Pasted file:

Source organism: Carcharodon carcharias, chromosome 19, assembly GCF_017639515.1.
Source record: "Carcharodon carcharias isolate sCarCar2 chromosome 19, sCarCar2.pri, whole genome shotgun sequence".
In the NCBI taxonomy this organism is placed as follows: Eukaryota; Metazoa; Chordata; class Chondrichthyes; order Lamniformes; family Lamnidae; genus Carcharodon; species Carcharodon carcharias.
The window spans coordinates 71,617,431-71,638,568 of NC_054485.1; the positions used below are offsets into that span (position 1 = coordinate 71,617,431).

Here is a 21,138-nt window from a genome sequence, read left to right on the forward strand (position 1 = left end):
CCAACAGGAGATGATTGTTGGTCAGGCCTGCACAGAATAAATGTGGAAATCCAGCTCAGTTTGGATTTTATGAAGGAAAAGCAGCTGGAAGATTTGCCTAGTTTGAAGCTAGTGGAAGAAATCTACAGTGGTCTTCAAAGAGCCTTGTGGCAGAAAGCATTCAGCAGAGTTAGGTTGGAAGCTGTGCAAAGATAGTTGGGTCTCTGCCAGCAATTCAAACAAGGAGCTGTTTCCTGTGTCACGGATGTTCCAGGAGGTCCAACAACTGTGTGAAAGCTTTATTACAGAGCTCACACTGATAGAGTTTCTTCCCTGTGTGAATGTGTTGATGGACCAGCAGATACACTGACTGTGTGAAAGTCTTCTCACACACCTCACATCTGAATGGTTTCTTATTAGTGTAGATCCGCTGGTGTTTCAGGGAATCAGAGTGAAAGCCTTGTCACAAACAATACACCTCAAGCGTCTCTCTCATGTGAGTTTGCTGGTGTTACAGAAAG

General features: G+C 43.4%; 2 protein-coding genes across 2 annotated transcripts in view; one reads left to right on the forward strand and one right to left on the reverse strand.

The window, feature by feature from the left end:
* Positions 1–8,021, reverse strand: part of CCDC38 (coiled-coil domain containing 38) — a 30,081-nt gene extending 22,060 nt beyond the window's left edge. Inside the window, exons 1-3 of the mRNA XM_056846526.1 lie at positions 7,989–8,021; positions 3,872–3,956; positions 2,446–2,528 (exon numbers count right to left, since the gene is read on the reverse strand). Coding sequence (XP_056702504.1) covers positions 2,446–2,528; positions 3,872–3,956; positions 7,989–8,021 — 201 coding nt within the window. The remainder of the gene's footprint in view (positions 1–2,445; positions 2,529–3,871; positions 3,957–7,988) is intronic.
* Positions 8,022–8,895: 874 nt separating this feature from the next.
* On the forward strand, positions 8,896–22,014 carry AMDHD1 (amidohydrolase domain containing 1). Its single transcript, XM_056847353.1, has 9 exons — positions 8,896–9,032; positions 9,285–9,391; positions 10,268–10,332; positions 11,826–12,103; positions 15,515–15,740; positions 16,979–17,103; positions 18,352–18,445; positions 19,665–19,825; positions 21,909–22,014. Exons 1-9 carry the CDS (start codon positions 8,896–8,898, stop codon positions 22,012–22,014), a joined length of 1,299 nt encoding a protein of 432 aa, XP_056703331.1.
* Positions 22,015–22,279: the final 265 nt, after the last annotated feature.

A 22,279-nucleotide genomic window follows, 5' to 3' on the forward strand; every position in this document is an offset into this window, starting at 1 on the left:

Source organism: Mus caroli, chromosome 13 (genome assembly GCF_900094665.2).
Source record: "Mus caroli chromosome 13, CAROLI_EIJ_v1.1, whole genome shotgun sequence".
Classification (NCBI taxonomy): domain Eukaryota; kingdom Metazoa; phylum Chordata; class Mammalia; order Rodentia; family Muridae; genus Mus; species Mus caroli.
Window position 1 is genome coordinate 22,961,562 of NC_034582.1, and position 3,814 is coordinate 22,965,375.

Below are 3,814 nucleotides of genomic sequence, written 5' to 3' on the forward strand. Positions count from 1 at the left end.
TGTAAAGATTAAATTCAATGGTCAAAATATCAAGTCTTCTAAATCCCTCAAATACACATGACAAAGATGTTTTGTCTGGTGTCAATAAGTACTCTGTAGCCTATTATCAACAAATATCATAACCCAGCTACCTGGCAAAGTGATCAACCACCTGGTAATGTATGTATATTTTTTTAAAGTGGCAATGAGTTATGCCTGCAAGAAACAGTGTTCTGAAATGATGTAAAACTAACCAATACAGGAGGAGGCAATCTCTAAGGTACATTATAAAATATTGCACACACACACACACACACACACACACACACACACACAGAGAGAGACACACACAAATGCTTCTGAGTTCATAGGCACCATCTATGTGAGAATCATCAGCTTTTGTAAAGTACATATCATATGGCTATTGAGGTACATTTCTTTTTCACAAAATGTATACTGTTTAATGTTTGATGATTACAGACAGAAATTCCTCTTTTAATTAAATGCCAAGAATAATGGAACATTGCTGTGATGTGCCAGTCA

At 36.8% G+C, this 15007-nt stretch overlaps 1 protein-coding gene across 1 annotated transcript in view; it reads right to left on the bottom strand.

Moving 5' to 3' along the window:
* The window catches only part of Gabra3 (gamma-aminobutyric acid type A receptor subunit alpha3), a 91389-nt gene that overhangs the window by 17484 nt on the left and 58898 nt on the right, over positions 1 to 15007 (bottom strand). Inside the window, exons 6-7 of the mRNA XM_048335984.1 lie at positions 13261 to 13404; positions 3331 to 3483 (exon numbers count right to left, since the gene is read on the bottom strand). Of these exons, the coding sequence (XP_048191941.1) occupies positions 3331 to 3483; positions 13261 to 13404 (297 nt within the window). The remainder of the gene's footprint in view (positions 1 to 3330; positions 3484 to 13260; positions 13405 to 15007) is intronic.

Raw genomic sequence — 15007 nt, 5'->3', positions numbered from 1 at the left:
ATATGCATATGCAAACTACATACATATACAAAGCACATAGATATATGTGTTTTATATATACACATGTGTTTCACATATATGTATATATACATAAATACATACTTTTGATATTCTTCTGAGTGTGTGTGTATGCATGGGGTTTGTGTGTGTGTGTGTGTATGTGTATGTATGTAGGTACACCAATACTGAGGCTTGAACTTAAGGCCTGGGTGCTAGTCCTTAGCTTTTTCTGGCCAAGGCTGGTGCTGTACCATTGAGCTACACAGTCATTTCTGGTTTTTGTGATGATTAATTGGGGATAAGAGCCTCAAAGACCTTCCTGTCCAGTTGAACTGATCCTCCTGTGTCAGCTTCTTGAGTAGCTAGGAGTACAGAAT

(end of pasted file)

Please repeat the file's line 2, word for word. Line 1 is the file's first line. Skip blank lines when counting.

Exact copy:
Source record: "Carcharodon carcharias isolate sCarCar2 chromosome 19, sCarCar2.pri, whole genome shotgun sequence".